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Not sff related at all, but lately I had some strange cravings to read Dr. Seuss and this book I remember loving as a little tyke, called A Fly Went By.

I wonder if anyone has done a sff version of "There was an old lady who swallowed a fly"? That's essentially what A Fly Went By is a retelling of.
 

Extollager

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Now rereading Joy Chant's Red Moon and Black Mountain, which I must've read just once before, in about 1971 -- so that is from way, way back in my reading life, all right.

The Ballantine Adult Fantasy Series began 48 years ago! Any "charter readers" here? I believe I did buy one of the first releases when it was new, off a rotating wire rack, in 1969. I never tried to collect all of the books in the series. Many of the ones I do have were bought as used copies within a few years or their publication.

I wouldn't say the series was operated on a shoestring budget -- the cover art, at least, doesn't suggest that -- but quite a few of the offerings must have been in the public domain, or the rights must have been held by publishers or authors (or their heirs) who didn't ask much $$ for reprint permission. They did publish a few new things, though. I wonder if anyone here who's read fantasy published since 1974, might suggest things that have been published, or rediscovered, since then, that might have fit nicely in the series.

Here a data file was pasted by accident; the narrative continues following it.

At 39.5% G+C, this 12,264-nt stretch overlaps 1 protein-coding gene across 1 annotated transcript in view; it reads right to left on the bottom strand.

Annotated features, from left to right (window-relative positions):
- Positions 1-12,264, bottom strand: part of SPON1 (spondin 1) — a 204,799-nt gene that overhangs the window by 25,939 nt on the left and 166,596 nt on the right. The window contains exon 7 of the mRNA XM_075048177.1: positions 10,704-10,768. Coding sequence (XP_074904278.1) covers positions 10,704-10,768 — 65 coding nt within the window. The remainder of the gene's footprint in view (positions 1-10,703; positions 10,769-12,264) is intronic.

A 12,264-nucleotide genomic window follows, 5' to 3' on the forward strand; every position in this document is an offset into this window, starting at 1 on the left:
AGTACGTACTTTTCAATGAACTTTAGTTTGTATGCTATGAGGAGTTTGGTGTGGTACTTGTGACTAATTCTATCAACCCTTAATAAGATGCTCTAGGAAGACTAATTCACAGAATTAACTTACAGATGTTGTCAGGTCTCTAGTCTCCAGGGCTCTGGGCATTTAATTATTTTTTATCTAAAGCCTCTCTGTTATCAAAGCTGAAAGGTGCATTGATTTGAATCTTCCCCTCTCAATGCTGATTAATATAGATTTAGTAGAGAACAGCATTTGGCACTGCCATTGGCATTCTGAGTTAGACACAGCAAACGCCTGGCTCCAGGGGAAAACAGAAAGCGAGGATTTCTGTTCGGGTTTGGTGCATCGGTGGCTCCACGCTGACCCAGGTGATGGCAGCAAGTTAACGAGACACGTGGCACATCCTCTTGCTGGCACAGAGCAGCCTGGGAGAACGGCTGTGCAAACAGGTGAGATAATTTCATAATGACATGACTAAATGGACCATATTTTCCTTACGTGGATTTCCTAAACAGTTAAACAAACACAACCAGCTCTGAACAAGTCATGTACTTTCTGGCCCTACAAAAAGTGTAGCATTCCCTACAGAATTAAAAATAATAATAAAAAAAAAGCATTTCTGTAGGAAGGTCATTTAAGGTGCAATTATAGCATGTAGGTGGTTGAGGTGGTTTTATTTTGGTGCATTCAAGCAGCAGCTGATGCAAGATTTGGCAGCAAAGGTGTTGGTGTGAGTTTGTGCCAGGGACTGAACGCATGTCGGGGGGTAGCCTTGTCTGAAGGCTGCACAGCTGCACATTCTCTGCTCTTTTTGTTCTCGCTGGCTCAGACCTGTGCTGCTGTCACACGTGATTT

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Extollager

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illya 2.JPG


This is an interlibrary loan copy of the Illya book, which I just picked up. I don't know what happened to my copy, bought, presumably, in 1966 or 1967 when I wasn't yet in my teens, in a drugstore in Coos Bay, Oregon. My copy must have disappeared nearly 50 years ago. But even before my ILL copy arrived, I remembered that the noun "jape" had appeared in the book, and that I didn't know what it meant, and, I suppose, never troubled to look it up. My memory of "jape" is correct, as may be seen here.

Books can leave odd traces in our memories.
 

Extollager

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This would've been my favorite image from the book, probably, an exciting shot of our heroes in cation & showing the fascinating UNCLE gun. I didn't develop an interest in guns, but one might have thought that I, and other kids captivated by the show, might have done so.